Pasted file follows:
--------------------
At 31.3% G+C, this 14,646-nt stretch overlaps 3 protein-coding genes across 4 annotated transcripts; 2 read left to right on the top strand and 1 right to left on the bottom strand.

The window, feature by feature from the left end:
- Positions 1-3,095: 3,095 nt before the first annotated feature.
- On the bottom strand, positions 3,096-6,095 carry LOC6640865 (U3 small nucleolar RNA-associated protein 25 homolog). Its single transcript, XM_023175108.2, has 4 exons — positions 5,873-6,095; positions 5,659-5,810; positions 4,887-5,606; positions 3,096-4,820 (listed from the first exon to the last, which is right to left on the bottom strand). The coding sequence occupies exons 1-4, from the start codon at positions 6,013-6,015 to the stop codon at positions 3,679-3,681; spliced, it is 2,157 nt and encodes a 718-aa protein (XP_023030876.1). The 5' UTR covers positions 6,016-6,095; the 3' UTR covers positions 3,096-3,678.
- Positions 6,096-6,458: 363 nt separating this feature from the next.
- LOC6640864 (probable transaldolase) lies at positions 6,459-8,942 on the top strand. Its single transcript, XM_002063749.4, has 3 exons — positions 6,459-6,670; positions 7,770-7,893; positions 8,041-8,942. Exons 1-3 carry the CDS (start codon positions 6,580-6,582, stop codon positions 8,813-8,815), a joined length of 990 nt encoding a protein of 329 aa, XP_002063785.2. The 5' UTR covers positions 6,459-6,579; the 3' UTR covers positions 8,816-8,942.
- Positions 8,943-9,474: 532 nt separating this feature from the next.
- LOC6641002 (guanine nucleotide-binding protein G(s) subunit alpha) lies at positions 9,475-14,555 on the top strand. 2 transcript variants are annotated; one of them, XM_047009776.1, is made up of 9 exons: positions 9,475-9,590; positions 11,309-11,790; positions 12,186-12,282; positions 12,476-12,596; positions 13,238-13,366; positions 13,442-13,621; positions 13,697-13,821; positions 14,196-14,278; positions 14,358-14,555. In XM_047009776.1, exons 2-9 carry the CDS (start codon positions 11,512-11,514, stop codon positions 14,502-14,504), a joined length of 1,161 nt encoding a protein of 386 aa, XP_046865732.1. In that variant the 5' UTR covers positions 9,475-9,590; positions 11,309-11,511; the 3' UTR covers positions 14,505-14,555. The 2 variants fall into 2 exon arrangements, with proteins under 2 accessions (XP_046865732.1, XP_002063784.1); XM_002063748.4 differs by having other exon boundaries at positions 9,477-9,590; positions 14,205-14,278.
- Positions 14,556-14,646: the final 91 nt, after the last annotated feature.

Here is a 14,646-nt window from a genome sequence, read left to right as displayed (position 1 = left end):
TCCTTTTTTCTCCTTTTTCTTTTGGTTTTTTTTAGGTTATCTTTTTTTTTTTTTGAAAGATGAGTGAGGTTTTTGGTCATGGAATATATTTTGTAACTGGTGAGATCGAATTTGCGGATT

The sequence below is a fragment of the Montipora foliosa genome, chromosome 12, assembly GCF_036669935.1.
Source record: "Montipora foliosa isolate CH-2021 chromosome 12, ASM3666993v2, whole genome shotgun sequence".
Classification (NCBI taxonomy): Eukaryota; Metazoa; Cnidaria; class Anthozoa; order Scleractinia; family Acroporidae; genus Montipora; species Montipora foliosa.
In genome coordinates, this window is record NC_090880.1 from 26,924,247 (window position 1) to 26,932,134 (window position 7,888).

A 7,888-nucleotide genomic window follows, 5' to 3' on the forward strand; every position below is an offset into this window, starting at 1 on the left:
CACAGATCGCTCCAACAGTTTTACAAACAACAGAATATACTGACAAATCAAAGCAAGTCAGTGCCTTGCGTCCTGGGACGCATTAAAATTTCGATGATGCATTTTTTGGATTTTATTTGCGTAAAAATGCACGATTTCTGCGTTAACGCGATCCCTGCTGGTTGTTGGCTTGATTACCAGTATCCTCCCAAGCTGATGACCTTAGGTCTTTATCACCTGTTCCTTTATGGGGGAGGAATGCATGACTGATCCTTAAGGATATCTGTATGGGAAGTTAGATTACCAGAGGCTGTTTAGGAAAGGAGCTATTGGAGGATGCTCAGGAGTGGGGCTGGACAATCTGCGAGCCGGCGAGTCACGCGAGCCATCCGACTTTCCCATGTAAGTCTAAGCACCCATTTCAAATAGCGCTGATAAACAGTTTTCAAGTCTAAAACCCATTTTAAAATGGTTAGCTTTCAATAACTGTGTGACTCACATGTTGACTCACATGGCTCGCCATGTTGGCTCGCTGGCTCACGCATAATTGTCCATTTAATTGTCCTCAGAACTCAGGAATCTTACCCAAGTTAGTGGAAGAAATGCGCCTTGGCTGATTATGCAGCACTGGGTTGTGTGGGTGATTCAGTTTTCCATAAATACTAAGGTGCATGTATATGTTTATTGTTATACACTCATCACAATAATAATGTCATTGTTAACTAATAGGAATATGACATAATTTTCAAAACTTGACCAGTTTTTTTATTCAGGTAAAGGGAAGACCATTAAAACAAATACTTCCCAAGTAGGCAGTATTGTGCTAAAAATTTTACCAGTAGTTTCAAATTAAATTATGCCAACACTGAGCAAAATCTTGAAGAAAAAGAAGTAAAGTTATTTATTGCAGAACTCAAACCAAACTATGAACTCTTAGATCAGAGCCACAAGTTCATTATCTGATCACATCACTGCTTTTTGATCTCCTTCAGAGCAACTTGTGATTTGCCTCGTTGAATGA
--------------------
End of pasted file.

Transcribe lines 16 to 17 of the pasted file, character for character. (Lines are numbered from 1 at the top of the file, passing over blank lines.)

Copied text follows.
A 7,888-nucleotide genomic window follows, 5' to 3' on the forward strand; every position below is an offset into this window, starting at 1 on the left:
CACAGATCGCTCCAACAGTTTTACAAACAACAGAATATACTGACAAATCAAAGCAAGTCAGTGCCTTGCGTCCTGGGACGCATTAAAATTTCGATGATGCATTTTTTGGATTTTATTTGCGTAAAAATGCACGATTTCTGCGTTAACGCGATCCCTGCTGGTTGTTGGCTTGATTACCAGTATCCTCCCAAGCTGATGACCTTAGGTCTTTATCACCTGTTCCTTTATGGGGGAGGAATGCATGACTGATCCTTAAGGATATCTGTATGGGAAGTTAGATTACCAGAGGCTGTTTAGGAAAGGAGCTATTGGAGGATGCTCAGGAGTGGGGCTGGACAATCTGCGAGCCGGCGAGTCACGCGAGCCATCCGACTTTCCCATGTAAGTCTAAGCACCCATTTCAAATAGCGCTGATAAACAGTTTTCAAGTCTAAAACCCATTTTAAAATGGTTAGCTTTCAATAACTGTGTGACTCACATGTTGACTCACATGGCTCGCCATGTTGGCTCGCTGGCTCACGCATAATTGTCCATTTAATTGTCCTCAGAACTCAGGAATCTTACCCAAGTTAGTGGAAGAAATGCGCCTTGGCTGATTATGCAGCACTGGGTTGTGTGGGTGATTCAGTTTTCCATAAATACTAAGGTGCATGTATATGTTTATTGTTATACACTCATCACAATAATAATGTCATTGTTAACTAATAGGAATATGACATAATTTTCAAAACTTGACCAGTTTTTTTATTCAGGTAAAGGGAAGACCATTAAAACAAATACTTCCCAAGTAGGCAGTATTGTGCTAAAAATTTTACCAGTAGTTTCAAATTAAATTATGCCAACACTGAGCAAAATCTTGAAGAAAAAGAAGTAAAGTTATTTATTGCAGAACTCAAACCAAACTATGAACTCTTAGATCAGAGCCACAAGTTCATTATCTGATCACATCACTGCTTTTTGATCTCCTTCAGAGCAACTTGTGATTTGCCTCGTTGAATGA